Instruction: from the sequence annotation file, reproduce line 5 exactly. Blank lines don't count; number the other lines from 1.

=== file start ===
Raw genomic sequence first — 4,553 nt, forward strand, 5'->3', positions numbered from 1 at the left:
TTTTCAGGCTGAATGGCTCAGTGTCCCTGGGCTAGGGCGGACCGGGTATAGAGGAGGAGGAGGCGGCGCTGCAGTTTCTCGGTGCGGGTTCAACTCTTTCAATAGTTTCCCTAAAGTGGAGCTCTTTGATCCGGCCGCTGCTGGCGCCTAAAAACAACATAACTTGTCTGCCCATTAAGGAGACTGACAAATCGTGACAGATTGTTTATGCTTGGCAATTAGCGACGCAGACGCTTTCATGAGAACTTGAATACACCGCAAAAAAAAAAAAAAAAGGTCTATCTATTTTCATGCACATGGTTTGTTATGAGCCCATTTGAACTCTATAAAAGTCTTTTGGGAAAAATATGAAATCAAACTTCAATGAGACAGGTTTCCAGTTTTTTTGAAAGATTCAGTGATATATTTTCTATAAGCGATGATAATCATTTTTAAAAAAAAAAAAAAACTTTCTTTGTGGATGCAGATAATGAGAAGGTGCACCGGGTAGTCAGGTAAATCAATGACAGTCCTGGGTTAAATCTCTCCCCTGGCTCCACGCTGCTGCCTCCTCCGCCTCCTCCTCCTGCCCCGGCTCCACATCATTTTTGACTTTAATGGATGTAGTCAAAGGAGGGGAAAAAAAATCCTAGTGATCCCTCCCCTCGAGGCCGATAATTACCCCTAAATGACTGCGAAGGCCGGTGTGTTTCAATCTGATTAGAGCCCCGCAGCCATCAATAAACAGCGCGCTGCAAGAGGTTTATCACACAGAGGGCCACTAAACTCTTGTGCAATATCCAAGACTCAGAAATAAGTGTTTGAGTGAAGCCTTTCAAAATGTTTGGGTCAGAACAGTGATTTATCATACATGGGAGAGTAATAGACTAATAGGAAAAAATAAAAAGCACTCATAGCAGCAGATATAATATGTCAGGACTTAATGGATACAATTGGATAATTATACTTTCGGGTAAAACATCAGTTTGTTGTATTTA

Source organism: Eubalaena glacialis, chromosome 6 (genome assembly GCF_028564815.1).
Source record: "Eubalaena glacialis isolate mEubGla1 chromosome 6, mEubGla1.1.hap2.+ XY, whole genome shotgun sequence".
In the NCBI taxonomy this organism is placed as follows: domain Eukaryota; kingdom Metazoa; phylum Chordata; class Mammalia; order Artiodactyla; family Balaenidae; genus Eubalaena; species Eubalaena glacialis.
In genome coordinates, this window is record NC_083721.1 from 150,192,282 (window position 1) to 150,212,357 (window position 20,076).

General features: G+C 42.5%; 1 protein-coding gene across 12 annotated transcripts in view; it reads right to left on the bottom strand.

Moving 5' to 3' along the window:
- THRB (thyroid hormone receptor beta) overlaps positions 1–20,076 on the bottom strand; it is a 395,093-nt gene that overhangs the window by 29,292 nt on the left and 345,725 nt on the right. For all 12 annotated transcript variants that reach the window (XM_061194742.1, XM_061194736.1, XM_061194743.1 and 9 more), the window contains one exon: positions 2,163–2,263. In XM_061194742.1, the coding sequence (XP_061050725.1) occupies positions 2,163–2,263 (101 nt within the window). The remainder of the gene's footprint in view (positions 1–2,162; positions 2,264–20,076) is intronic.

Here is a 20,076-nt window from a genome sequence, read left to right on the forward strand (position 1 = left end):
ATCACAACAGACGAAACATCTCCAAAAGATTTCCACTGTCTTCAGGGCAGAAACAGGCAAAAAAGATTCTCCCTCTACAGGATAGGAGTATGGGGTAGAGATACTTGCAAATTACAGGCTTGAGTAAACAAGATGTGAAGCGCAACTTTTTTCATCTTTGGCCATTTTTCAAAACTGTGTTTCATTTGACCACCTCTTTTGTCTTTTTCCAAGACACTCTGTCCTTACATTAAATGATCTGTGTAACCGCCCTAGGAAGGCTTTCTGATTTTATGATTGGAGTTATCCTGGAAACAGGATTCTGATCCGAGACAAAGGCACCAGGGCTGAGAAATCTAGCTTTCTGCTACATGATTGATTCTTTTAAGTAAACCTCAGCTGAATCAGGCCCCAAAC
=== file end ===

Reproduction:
In the NCBI taxonomy this organism is placed as follows: domain Eukaryota; kingdom Metazoa; phylum Chordata; class Mammalia; order Artiodactyla; family Balaenidae; genus Eubalaena; species Eubalaena glacialis.